Zeinab Alipourbabaie, 39, worked for Dyson for four years until she reigned back in June 2018 after suffering months of harassment and discrimination by her senior manager, Kamaljit Chana.
Ms Alipourbabaie said that no one should have to endure the pain of harassment and discrimination that she suffered while working at Dyson and she decided to make a claim to the Employment Tribunal in this regard.
Ms Aipoutbabaie claimed that during her time at Dyson, Mr Chana made unacceptable comments about her religion and although Mr Chana denied doing so, the Tribunal said Ms Alipourbabaie’s evidence was both compelling and persuasive.
It was also claimed that Mr Chana deliberately excluded Ms Aipoutbabaie from meetings and emails making it difficult for her to carry out her role and he also expressed critical views to a Dyson Vice President about whether she should be promoted.
The Employment Tribunal found that she had been subjected to both discrimination and harassment for several months whilst working for Dyson and they also ruled that her resignation was constructive dismissal.
Since this ruling, Dyson has taken disciplinary action against Mr Chana and they have also launched mandatory ‘respect’ training for all of their employees.
Remedy will be ruled at a later hearing for Ms Alipourbabaie.
What employees should know about discrimination on the grounds of religion
Ms Alipourbabaie’s case serves as a warning to all companies that employees must be treated fairly and that any harassment or discrimination on the grounds of religion will not be tolerated by the Employment Tribunal. It goes without saying that this is incredibly good news for all employees and it provides peace of mind that they too will be protected should they experience a similar situation themselves.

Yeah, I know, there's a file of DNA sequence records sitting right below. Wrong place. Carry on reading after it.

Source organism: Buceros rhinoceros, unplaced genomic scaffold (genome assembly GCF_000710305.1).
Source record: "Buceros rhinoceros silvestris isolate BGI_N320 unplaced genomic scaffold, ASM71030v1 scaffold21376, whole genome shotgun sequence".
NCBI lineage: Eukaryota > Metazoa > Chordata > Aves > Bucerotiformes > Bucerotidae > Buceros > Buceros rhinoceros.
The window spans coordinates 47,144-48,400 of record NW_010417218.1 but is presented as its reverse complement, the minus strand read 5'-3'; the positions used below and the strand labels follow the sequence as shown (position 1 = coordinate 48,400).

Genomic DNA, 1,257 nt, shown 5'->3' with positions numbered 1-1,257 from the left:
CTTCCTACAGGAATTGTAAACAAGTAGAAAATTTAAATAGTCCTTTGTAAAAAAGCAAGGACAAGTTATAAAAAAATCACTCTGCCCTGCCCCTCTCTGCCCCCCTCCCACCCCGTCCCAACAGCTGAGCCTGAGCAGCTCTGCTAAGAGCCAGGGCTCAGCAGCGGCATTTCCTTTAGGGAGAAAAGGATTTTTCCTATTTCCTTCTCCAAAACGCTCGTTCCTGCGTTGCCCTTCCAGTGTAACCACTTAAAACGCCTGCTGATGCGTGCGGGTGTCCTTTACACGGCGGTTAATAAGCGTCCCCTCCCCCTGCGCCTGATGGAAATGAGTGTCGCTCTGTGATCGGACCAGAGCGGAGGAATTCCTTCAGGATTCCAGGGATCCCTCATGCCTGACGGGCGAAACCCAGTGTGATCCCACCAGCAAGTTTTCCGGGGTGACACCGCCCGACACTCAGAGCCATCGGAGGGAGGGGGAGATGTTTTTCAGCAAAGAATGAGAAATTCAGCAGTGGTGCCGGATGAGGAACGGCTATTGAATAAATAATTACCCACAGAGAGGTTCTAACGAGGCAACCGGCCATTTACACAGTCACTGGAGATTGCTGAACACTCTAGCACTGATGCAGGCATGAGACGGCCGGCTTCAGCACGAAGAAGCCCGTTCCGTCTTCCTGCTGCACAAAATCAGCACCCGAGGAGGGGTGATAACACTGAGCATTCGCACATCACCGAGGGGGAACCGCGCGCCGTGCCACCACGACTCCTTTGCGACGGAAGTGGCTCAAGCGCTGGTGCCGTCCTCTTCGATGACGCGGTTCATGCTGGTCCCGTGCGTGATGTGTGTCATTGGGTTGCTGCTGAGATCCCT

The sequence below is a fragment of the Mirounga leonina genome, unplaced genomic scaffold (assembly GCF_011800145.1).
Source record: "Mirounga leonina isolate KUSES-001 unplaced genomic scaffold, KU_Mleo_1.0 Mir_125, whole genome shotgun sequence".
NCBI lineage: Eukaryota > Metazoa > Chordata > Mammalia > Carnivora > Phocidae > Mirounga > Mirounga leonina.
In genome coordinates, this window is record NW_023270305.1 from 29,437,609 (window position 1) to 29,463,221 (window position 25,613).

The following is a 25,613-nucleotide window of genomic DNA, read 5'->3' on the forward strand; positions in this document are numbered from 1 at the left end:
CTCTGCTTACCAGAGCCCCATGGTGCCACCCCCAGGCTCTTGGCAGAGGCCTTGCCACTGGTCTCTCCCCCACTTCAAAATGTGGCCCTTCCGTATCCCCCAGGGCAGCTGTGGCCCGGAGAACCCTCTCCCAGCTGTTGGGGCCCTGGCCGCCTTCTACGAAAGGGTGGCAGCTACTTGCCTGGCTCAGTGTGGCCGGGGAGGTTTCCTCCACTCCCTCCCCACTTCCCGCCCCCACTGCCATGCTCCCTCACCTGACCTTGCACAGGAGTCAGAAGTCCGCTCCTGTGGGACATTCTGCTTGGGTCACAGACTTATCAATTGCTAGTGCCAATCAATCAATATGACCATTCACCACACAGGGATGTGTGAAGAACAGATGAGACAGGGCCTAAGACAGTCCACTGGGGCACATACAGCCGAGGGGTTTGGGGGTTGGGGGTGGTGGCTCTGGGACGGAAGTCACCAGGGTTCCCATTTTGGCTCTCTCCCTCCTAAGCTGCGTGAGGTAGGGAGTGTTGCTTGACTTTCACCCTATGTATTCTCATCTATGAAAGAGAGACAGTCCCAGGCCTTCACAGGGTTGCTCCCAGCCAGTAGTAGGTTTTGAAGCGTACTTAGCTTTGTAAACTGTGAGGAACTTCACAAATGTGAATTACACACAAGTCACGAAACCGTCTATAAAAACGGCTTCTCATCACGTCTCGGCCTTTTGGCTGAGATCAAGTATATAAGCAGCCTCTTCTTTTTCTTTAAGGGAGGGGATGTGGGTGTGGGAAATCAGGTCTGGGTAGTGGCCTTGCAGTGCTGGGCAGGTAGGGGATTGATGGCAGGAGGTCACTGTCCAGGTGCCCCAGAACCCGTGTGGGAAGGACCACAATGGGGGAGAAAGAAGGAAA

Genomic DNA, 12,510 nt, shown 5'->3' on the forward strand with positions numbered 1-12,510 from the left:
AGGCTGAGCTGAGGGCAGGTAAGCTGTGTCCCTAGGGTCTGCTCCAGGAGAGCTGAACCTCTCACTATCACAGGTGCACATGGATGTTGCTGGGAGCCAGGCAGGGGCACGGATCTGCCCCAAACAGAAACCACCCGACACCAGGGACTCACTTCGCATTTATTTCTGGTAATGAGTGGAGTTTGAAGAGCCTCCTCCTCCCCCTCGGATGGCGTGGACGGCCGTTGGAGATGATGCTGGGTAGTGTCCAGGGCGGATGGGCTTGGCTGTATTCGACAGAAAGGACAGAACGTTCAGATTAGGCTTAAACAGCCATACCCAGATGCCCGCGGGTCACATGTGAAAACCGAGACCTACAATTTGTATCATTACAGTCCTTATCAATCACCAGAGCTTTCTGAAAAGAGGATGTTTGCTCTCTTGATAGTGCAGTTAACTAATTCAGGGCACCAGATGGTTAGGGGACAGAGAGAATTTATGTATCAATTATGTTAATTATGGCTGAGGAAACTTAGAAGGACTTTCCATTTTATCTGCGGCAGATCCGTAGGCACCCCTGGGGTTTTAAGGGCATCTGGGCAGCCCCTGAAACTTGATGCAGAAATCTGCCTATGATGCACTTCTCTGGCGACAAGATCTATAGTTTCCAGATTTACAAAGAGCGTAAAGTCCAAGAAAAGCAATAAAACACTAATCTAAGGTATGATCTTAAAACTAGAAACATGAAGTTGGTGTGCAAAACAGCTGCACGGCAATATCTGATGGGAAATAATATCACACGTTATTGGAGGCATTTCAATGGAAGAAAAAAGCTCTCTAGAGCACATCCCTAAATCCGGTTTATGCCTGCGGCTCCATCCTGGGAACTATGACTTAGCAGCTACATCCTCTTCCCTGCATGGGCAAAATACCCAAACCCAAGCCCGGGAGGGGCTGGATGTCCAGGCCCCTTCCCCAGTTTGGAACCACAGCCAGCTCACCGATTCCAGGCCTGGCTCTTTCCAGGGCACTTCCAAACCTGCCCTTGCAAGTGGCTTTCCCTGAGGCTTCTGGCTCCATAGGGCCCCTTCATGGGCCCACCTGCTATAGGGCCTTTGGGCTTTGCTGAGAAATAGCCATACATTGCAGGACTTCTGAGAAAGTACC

As an employee, you should be aware that as far as discrimination is concerned, you are protected under The Employment Act 2010. This Act provides protection for every section of UK employment and defends personnel across the whole of the UK workforce. The EA recognises several different forms of discrimination too, including; direct discrimination, indirect discrimination, harassment and victimisation. So, if you ever feel as though you are being discriminated against, the EA is there to help you.
Whilst The Employment Act 2010 covers a range of protected characteristics, in relation to the case above, it is worth noting that it covers religion/belief and race discrimination at work. The term ‘race’ is read widely too and it covers; colour, nationality and ethnic or national origins. If you experience any form of discrimination on these grounds, you may also be able to make a claim to the Employment Tribunal.
It is important to note that the vast majority of discrimination claims do need to be filed within three months from the date that the discrimination occurred. If your discrimination is an ongoing process, as it was in the case above, this three month time period will run from the date of the most recent discriminatory behaviour. As with the case above, your claim will then be taken to an Employment Tribunal to be settled.
How Nationwide Employment Lawyers can help
Should you find yourself in a position where you require legal advice in relation to religion/belief or race discrimination, or any other form of discrimination for that matter, please do not hesitate to reach out to our team here at Nationwide Employment Lawyers. With many years of experience behind us and in-depth knowledge of employment law, you can guarantee that we will be able to assist you further in this regard.
Should you wish to make a claim against your employer to the Employment Tribunal the same way Ms Alipourbabie did in the case above, we will gladly assist you in doing so. We will do all we can to help you get the justice you deserve in this regard and support you from beginning to end. If you have any questions at all, a member of our friendly team will gladly answer these for you and provide you with any additional information that you require in relation to discrimination in the workplace.